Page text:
Nothing is more frustrating than to work hard only to find out your business isn’t making money. Michael discusses three things that can make a big difference on the bottom line.
In construction, employees are motivated and engaged when they know the reason behind their work. They need to know their jobs matter.
A recording of a presentation on employee and subcontractor retention strategies.
This one-hour presentation by Contractor Staffing Source explains how to find and hire employees for your construction business.
It’s easy to fool yourself into believing it’s better to do it yourself, until you realize the things you’re supposed to do aren’t getting done.
I’m a firm believer in treating salespeople well. When they’re treated well, they’ll sell. When they sell, you win.
I am not opposed to the use of cell phones on the jobsite as long as the phone is used solely to communicate information about the job, and the calls are direct and to the point.
If you want to attract the best people, you need to make them a good offer.
There’s a reason that working in the trades isn’t appealing. But if you do the work, you know there are positives that outweigh the negatives.
Finding good employees is difficult, and you want to keep the ones you find. Sadly, I’ve spoken with a few contractors who’ve had their lead person, the one running their jobs, quit in frustration.
When you own a small business you’re often asked to hire family or friends. Sometimes it works out great, but not always.
As you add employees to a growing company, you’ll both increase production and decrease productivity. You need to account for it when you’re estimating and pricing your jobs.
It’s true that employees are important, to your business and/or to your subs who get your jobs built. But they aren’t the reason you’re in business.
If I had a nickel for every time I’ve heard that it’s difficult to find employees, I’d buy an island in the South Pacific.
Does subcontracting raise the price of the project?
It’s the time of year when you should be planning for the coming year. Once you set your plans for the year, how much of those plans should you share with your employees?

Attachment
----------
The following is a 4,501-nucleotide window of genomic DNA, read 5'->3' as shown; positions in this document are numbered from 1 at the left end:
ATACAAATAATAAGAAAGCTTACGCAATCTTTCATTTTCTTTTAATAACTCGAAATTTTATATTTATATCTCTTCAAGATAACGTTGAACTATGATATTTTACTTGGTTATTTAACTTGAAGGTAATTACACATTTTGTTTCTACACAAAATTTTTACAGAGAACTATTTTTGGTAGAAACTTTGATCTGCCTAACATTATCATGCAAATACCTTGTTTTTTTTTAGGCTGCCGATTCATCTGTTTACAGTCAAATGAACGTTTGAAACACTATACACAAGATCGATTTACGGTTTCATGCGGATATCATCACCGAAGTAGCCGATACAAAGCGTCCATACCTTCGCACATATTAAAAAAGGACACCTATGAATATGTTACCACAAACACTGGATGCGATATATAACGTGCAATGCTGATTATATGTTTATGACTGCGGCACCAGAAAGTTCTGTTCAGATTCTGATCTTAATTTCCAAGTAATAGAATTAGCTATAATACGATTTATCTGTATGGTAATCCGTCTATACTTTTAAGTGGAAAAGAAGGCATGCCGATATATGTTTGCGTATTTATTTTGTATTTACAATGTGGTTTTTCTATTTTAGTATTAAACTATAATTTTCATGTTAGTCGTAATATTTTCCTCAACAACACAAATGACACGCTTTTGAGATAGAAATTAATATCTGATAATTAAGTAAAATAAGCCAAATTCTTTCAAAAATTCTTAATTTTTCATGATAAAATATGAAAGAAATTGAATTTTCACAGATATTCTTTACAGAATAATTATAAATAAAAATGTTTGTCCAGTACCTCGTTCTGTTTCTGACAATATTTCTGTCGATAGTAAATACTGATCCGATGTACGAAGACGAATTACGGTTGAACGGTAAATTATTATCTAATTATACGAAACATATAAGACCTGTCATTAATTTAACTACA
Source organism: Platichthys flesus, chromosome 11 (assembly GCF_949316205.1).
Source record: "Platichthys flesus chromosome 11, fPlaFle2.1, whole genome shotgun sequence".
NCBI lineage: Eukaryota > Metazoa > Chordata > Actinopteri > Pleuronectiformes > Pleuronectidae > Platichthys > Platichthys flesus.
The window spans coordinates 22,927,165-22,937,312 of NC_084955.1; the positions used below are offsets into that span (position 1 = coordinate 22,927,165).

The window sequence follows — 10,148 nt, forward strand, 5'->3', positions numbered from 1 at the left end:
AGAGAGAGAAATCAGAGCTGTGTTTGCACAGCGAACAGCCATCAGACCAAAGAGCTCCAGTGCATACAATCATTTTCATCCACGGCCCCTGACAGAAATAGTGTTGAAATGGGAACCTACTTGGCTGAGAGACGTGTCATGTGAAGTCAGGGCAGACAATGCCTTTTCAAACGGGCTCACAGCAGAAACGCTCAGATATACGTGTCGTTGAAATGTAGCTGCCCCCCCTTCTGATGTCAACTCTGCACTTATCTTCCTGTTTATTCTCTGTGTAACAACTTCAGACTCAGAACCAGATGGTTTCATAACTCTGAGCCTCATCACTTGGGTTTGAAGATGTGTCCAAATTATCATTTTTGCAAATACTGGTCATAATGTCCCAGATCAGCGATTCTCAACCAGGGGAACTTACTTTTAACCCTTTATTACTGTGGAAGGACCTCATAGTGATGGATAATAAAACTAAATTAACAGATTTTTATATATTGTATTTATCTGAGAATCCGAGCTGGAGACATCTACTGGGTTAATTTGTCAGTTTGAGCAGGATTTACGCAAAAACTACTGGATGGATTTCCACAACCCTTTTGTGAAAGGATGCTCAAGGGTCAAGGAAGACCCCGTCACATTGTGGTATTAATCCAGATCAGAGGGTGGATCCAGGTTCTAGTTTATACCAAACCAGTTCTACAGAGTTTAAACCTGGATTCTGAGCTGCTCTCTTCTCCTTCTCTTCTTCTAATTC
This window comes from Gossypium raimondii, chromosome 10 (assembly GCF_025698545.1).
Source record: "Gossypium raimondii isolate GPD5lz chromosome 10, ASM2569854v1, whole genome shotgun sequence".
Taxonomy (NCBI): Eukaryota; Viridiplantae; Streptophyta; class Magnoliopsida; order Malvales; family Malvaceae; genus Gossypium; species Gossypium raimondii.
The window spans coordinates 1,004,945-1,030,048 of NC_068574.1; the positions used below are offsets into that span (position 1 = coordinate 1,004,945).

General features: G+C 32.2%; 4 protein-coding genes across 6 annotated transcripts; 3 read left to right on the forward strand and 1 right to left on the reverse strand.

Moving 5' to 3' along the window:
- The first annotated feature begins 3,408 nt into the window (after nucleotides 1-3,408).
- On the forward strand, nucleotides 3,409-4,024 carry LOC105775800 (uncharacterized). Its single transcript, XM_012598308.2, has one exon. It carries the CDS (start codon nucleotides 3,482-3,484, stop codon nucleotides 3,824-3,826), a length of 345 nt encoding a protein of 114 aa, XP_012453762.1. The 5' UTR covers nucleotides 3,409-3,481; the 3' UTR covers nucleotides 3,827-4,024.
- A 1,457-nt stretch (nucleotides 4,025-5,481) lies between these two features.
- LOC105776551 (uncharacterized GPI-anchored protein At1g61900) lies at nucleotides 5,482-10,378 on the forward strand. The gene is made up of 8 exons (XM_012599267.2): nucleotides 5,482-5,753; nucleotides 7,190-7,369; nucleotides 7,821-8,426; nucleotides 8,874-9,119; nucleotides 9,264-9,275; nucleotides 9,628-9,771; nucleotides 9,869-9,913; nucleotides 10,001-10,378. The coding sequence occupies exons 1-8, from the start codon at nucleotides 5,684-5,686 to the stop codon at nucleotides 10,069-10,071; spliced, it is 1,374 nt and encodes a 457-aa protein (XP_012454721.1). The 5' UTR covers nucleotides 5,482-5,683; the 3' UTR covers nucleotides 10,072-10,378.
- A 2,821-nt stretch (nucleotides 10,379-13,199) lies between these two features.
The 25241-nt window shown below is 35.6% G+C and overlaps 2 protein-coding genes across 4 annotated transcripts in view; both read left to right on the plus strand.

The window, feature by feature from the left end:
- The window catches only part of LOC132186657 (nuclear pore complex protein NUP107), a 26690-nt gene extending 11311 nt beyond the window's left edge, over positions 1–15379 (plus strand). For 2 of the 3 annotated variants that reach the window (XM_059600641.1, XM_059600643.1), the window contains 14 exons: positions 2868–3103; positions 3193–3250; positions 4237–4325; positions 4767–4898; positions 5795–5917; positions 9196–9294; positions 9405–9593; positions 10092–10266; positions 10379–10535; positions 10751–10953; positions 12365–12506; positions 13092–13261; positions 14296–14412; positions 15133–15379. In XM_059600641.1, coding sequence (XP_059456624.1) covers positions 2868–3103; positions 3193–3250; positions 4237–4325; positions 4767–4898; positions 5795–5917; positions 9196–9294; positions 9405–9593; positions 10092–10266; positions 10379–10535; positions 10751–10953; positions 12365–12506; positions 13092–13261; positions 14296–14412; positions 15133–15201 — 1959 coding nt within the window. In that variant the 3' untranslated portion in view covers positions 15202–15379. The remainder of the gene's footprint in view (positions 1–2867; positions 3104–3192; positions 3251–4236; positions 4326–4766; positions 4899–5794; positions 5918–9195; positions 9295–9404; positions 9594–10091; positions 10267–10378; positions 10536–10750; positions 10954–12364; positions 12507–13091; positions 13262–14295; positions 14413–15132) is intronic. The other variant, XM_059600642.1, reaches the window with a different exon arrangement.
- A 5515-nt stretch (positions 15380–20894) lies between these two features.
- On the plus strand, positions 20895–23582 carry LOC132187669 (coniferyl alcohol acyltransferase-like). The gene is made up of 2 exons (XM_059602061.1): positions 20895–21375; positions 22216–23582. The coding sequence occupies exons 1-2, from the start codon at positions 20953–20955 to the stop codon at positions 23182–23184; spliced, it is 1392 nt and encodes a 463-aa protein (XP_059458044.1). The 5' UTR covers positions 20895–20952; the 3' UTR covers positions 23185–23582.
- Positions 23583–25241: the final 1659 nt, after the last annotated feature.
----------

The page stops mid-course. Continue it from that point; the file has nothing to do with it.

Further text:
Make sure your new hire is compatible with your business, in both personality and skills.
Issues that eat into profitability: It’s easy to hire someone who looks good on paper. If the resume is terrific and their references are glowing, they get hired.
Recently I’ve had a number of discussions with company owners about how to get their jobs built. It all comes down to using subs or employees, or as some like to say, “Should I be a paper contractor or a real contractor?”
I’m hopeful our industry will continue to improve as owners do the remodeling, repairing or building they’ve delayed. When you sell those jobs, will you use employees or subcontractors to get them built?
Sometimes they request you use employees instead of subs, or work on a T&M basis. Clients don’t understand how the construction world works. It’s your job to educate them.
Have you ever had a client go behind your back and ask your employees and/or subcontractors to work for them outside your company?
If your construction business isn’t profitable, it won’t survive. You have an option of being competitive in construction. You don’t have the option of being profitable.
If you're an employer, these are things you should watch for and be prepared to deal with. If you're an employee, check to see how you're doing.
Do you have a potty-mouthed employee who is offending your clients, subs, suppliers and maybe even your other employees?
We are approaching the time of year when the subject of bonuses comes up. Your employees might be saying, “Do you suppose they will pay us a Christmas Bonus this year?”
Now, if you are a subcontractor, it doesn't matter what trade, if a general contractor has hired you to work on a job your obligation is to that general contractor only.
If you’ve raised kids in the past 20-30 years, you know the new rules – no one loses, everyone gets a prize. Don’t keep score because it hurts their feelings.
We are rapidly approaching the time of year when you should review and update your employee manual.
I was working as a salesperson for a fairly well run remodeling company. I went on a sales call to the home of a CPA that I’d know for some years.
Many old timers in this business will tell you to be slow to hire and quick to fire. That is just the opposite of what too many construction-related businesses do.
A question came about moonlighting employees. This is an ongoing issue for construction business owners.
If a company offers no sick pay or vacation pay…but is about to start – which is more important to offer first, anticipating that the next year we can offer the other?
If being a lawyer is just like any other job, why do so many people regard it as a better career than that of a tradesperson like an electrician, carpenter or plumber?
All of the industries that we work with share one thing in common: they employ tradespeople . . . But there’s a problem: there’s not enough of you to go around.
At the start of break, the crew jumped in a truck, drove 15 minutes to a doughnut shop, had coffee and a doughnut or two, drove 15 minutes back to the job site.
If your employees consistently take longer than you estimated, you need to change your method of estimating. The human body can only work so fast.